• Sverre Aarseth , Inst. of Astronomy Cambridge
  • Jun Makino , University of Tokyo
  • Douglas Heggie , Dept. of Maths. and Stats. Univ of Edinburgh
  • Paolo Miocchi , Roberto Capuzzo-Dolcetta , La Sapienza Universita di Roma
  • We acknowledge supercomputing time at: HLRS Stuttgart , NIC Jülich , SSC Karlsruhe
  • We acknowledge numerous TRACS research visits supported by the Edinburgh Parallel Computing Centre.
  • Other interesting supercomputer centres: LRZ München , ZIB Berlin , Hochleistungsrechner Nord (HLRN) .

    Special Purpose Computing

    Participation in the development and astrophysical application of special purpose computers, in particular FPGA ) in combination with GRAPE (the GRACE = GRAPE + RACE or ASPH(E)RIC project. This research is in cooperation with Lehrstuhl 5, Technische Informatik at the Univ. Mannheim and the Max Planck Institut für Astronomie in Heidelberg, and a proposal for another SFB-Transregio is in the early planning stage. GRAPE (=GRAvity PipE) are extremely fast special purpose machines to compute direct gravitational forces in N-body simulations. They have been invented and designed at Dept. of Astronomy and Dept. of Earth Science and Astronomy of the College of Arts and Sciences of the University of Tokyo ; nowadays GRAPE development is located at Hongo Campus and Komaba Campus of the University of Tokyo . The collaborators in this project are:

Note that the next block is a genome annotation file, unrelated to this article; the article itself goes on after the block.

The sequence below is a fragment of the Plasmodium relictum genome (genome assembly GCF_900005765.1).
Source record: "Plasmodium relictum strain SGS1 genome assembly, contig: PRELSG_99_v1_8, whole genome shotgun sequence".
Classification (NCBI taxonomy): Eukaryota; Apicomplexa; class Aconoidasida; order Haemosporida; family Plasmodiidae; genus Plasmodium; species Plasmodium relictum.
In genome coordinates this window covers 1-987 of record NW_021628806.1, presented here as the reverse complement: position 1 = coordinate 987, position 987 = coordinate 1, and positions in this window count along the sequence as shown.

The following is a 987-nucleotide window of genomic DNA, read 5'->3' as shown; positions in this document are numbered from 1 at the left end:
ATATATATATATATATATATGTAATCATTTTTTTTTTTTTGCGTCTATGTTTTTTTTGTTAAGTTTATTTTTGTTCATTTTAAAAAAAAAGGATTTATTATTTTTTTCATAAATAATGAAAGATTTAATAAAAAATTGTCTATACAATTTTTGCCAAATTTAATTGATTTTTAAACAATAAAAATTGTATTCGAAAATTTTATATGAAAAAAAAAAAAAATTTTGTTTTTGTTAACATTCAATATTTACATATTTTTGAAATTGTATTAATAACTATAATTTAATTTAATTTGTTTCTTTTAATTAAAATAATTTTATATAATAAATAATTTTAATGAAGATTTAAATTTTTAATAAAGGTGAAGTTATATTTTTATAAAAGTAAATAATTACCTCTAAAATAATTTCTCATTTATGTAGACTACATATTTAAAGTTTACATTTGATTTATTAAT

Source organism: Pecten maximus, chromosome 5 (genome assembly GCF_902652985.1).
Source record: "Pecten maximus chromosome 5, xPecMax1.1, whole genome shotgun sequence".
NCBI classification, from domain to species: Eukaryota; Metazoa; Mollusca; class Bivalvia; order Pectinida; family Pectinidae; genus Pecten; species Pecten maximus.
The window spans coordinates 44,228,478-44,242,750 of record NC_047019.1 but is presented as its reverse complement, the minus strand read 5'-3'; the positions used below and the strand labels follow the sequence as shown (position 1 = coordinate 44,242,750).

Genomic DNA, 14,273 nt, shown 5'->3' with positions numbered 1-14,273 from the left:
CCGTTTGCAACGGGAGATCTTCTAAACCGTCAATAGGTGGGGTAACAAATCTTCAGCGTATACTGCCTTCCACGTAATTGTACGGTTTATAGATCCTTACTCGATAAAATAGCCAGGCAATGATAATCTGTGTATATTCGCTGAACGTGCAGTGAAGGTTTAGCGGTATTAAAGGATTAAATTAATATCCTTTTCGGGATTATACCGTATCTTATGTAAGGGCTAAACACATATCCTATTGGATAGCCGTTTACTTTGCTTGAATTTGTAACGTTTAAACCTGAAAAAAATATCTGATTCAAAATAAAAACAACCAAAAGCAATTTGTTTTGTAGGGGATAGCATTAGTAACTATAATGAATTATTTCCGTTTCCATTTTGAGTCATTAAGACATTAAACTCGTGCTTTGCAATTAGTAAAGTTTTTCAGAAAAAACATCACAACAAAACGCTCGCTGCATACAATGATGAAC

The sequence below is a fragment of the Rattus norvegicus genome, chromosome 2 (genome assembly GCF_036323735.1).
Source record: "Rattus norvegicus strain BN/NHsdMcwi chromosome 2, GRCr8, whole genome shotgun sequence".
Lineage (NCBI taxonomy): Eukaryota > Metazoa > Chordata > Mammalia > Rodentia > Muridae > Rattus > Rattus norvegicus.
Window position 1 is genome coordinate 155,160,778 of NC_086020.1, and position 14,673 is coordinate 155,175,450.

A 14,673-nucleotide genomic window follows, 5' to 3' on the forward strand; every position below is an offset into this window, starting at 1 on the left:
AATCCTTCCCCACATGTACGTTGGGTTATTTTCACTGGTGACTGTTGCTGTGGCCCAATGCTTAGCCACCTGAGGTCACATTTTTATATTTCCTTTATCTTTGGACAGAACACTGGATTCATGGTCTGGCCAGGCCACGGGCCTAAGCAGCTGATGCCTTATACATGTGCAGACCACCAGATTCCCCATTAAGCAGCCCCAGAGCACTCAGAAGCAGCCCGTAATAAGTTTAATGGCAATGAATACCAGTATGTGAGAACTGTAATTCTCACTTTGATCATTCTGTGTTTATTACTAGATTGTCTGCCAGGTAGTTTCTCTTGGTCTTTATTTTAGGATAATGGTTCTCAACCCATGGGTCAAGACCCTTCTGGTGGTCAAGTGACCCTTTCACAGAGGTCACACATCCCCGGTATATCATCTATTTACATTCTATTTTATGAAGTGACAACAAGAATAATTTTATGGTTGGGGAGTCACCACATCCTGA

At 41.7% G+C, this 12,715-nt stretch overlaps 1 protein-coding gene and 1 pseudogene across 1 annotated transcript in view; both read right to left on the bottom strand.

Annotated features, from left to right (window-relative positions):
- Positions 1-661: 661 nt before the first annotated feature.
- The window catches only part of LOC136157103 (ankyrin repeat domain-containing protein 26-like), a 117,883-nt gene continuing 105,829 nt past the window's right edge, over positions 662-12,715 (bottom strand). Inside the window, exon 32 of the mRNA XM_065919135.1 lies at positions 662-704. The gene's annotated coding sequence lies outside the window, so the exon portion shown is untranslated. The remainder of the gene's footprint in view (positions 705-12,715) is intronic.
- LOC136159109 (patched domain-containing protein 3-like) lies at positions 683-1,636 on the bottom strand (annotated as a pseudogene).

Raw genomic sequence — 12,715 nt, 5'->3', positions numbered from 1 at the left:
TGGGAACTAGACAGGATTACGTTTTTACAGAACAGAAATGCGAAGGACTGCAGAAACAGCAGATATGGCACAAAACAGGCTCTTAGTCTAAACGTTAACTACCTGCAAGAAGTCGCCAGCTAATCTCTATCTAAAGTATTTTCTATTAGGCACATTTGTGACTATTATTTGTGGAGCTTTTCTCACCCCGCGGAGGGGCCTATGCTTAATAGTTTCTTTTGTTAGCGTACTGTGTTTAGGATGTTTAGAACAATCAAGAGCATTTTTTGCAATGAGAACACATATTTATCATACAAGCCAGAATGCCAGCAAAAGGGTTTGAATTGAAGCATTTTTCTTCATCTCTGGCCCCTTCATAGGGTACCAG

• Gerhard Lienhart , Andreas Kugel , Reiner Männer , Univ. Mannheim
    Markus Wetzstein, Andi Burkert , Univ. Observatory Munich
  • Jun Makino , Toshiyuki Fukushige , University of Tokyo


    Comments or Problems:

    For information please email to spurzem@ari.uni-heidelberg.de , phone +49-6221-54-1830 , or FAX your request to +49-6221-54-1888. If you have problems or comments concerning our WWW service, please send e-mail to the following address: webmaster@ari.uni-heidelberg.de

    Last update of this page: February 2022